The Real Difference Between "Sweet" Eid And "Salty" Eid

Many non-Muslims, if they are aware of Eid at all, think of it as a holiday marking the end of Ramadan. Well, this is 50 percent true. In fact, Islam has two Eids. The Ramadan-ending one is called Eid Al-Fitr, which translates to mean "festival of the breaking of the fast." As describes it, Eid Al-Fitr is known as a "sweet" holiday, and of course, it's all about the food!

Okay, so every holiday is all about the food, but after a whole month dedicated to daylight fasting, food plays an even bigger role during Eid Al-Fitr. Traditionally it is sweets that take precedence, particularly during that fast-breaking breakfast eaten after morning prayers at the mosque. While some modern Muslims may opt for filling up on pancakes at IHOP, those with the time and inclination to bake or access to a market offering Middle Eastern delicacies may indulge in more traditional treats. 

One such goodie is maamoul, an Arabic word for "splendid" which aptly describes the date-filled cookies to which it also refers (via In South Asia, the dessert of choice may be sheer khurma, a rice pudding-like concoction made with vermicelli and delicately flavored with cardamom and rose or orange blossom water. While desserts aren't the only thing on the menu during the three-day Eid Al-Fitr celebration, even traditional main dishes such as lamb shanks with pomegranate and saffron tend to include a little sweetness.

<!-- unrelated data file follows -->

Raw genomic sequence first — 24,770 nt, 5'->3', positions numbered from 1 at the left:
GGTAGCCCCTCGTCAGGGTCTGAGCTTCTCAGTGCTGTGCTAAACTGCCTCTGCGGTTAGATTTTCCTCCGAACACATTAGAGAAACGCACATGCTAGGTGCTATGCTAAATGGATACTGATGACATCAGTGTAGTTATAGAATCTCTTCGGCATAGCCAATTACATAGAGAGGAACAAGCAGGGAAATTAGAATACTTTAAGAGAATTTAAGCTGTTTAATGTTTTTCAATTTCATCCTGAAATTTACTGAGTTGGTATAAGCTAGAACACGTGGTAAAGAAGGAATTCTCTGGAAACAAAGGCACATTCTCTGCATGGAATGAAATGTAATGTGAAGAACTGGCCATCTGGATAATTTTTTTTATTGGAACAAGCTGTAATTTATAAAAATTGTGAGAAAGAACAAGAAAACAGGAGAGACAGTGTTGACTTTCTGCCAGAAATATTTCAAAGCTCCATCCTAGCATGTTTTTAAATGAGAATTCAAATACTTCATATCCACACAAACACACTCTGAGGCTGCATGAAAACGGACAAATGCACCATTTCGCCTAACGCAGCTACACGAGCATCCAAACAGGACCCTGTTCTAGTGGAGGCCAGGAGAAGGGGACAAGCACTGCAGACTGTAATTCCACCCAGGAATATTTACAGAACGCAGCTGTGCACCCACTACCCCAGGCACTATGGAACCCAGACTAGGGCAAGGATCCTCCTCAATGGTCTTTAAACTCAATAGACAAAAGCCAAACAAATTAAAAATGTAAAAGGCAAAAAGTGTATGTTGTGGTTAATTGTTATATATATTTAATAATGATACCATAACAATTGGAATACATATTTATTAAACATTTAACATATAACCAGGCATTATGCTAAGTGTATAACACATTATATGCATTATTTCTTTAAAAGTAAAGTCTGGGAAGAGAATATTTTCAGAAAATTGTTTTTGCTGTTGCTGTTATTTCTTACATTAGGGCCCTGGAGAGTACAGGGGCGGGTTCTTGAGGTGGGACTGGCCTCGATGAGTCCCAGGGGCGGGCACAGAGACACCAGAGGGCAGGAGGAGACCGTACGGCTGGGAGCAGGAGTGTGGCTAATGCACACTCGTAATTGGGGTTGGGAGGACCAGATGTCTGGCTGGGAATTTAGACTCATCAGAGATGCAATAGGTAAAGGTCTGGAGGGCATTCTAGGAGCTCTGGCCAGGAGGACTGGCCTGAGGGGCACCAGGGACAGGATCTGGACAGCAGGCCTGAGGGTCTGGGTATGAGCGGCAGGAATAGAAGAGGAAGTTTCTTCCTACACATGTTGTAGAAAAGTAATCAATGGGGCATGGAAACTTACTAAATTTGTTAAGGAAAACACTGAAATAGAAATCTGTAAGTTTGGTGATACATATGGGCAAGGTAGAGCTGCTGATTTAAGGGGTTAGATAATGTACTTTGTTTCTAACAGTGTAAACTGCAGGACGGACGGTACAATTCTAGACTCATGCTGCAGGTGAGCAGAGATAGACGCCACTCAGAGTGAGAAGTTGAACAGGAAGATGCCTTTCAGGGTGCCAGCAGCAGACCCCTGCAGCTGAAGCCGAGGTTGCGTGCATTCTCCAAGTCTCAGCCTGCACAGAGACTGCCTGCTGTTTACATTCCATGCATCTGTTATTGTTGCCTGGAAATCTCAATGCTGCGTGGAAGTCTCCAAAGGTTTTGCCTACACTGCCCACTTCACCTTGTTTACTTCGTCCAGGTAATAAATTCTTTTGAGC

Eid al-Adha favors savory dishes

According to the Boston Public Library, Eid al-Adha is actually considered to be the more important of the two Eids. Its name means "festival of the sacrifice" and it commemorates the occasion on which the prophet Ibrahim, aka the biblical Abraham, was willing to sacrifice his son Isaac in order to please Allah (or God, in the Christian version of the same story). As Allah provided a last-minute reprieve in the form of a lamb to be sacrificed instead, this feast is celebrated by eating lots and lots of meat. Lamb, of course, is the meat of choice, and it can be served up stewed, roasted, or barbecued. In Morocco it might be made into a tagine, perhaps with plums, while in Oman lamb shuwa may be on the table — Oman Daily Observer calls this spiced, roasted lamb shank "the king of comfort food."

Though Eid al-Adha may be meat-centric, it also has its sweeter side. Maamoul make their appearance at this time as well as other traditional holiday desserts, like orange and semolina coconut cake and the sweet cheese and nut-stuffed pastries called qatayef (via Boston Public Library). There's also room for innovation when it comes to festival foods, with one Abu Dhabi-based baker telling The Media Line that his special Eid al-Adha-themed cupcakes are hot sellers during the holiday.